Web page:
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Services giants shed global networks

Large IT services companies are shedding the global networks once considered their crown jewels.

Large IT services companies are shedding the global networks once considered their crown jewels.

During the 1980s, services companies such as IBM Global and Electronic Data Systems built up their own networks as showpieces to sell to big corporate customers. These networks, which helped outsourcers to land big deals with companies going multinational, were sold as a more secure and reliable alternative to anything offered by commercial telecommunications companies.

Now, the service giants are busy shedding responsibility for their voice and data network services so they can focus solely on systems integration and outsourcing deals. In December, AT&T agreed to buy IBM's global communications network and the two companies contracted services to each other worth about $9 billion. At the time, analysts lauded the deal, noting IBM had rid itself of an aging, expensive albatross.

Yesterday, in an even larger deal, Plano, Texas-based EDS turned to MCI WorldCom to help manage its network which handles 9.4 million long distance calls per month. Through the deal, EDS will farm out the bulk of its global network to MCI WorldCom, with MCI WorldCom managing voice and data communications services on a preferred basis for EDS and its customers. MCI WorldCom is expected to reap up to $8.5 billion over the next 10 years through the deal.

"This is a defensive maneuver [MCI WorldCom] is making in response to AT&T," said Julie Giera, analyst at Giga Information Group.

But unlike IBM, EDS is holding on to its network that supports its core businesses. EDS's network consists of a complex string of outsourcing agreements the company has forged with carriers across the world. Through the deal with MCI WorldCom, EDS will fold all of its network traffic onto MCI's Asynchronous Transfer Mode (ATM) backbone.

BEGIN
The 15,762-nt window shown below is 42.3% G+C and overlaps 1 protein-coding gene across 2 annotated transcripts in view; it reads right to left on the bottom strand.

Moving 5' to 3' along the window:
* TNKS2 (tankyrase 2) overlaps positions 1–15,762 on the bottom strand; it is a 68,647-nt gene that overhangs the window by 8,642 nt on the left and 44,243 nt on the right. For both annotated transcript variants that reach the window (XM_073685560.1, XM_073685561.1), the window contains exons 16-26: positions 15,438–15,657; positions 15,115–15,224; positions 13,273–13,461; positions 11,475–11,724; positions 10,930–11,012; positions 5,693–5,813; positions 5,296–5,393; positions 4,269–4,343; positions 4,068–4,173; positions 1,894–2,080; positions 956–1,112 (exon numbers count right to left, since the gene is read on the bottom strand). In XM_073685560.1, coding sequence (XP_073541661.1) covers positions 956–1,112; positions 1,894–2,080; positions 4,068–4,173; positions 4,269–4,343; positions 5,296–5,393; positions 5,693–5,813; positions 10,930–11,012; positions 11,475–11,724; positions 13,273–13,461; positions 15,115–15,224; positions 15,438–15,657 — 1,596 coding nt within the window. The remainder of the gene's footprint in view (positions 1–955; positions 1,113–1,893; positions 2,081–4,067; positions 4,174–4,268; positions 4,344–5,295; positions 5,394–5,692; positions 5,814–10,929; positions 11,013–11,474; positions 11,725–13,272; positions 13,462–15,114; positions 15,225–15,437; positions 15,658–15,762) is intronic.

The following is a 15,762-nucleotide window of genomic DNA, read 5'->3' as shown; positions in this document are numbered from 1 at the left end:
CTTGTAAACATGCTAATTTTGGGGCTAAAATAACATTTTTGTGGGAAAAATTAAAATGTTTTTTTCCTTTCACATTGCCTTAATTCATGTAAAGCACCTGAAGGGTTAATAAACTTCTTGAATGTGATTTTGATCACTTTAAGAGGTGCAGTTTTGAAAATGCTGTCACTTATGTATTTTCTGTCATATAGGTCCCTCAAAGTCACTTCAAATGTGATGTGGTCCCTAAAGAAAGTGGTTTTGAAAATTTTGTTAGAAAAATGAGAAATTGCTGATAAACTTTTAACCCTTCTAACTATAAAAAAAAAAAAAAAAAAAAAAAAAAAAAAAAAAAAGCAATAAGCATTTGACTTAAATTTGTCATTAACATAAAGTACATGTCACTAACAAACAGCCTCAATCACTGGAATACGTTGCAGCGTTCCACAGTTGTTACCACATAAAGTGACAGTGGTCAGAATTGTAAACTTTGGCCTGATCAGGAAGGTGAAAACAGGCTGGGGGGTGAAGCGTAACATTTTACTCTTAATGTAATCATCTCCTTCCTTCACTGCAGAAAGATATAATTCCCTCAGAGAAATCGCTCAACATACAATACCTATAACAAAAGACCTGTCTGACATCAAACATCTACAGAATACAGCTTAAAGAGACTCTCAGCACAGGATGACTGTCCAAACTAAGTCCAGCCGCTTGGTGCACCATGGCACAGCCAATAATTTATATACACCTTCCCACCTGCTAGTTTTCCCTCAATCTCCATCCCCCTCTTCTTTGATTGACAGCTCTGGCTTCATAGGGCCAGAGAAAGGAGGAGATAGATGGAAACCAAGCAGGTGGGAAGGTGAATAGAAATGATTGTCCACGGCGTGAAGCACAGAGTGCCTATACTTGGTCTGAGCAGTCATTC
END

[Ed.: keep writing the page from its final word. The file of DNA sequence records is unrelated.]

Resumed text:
"We still retain the revenue stream," said John Harris, EDS's corporate vice president, marketing and strategy. "MCI will be our communications provider going forward, though we'll work with others when required."

Harris said networking has become a much more critical part of EDS's business as the company moves toward offering Web-based services that include electronic billing and Internet-based banking.

"The very short lifecycles of technology is driving this," trend of partnerships between telecommunications carriers and systems integrators, said Lewis Clark, analyst at research firm Dataquest.

Telecommunications carriers can no longer afford to run outsourcing arms by themselves and services companies can't run a far flung global network without a giant partner, particularly when new applications and services are so network-intensive.

In the first year of its new deal with MCI WorldCom, EDS is expected to save 10 percent, or $50 million, on its internal voice and data costs, according to analyst estimates. The company can also now jointly market service contracts to customers with the nation's No. 2 telecommunications carrier. And that market is expected to do nothing but grow over the next several years.

Research firm International Data Corporation estimates that the market for IT outsourcing will continue to grow at a 10-percent compound annual rate to approximately $75 billion in the United States and $142 billion worldwide by the year 2002.

Outsourcing services most in demand are data centers, network operations, desktop, application services, help desk, and disaster recovery, according to IDC.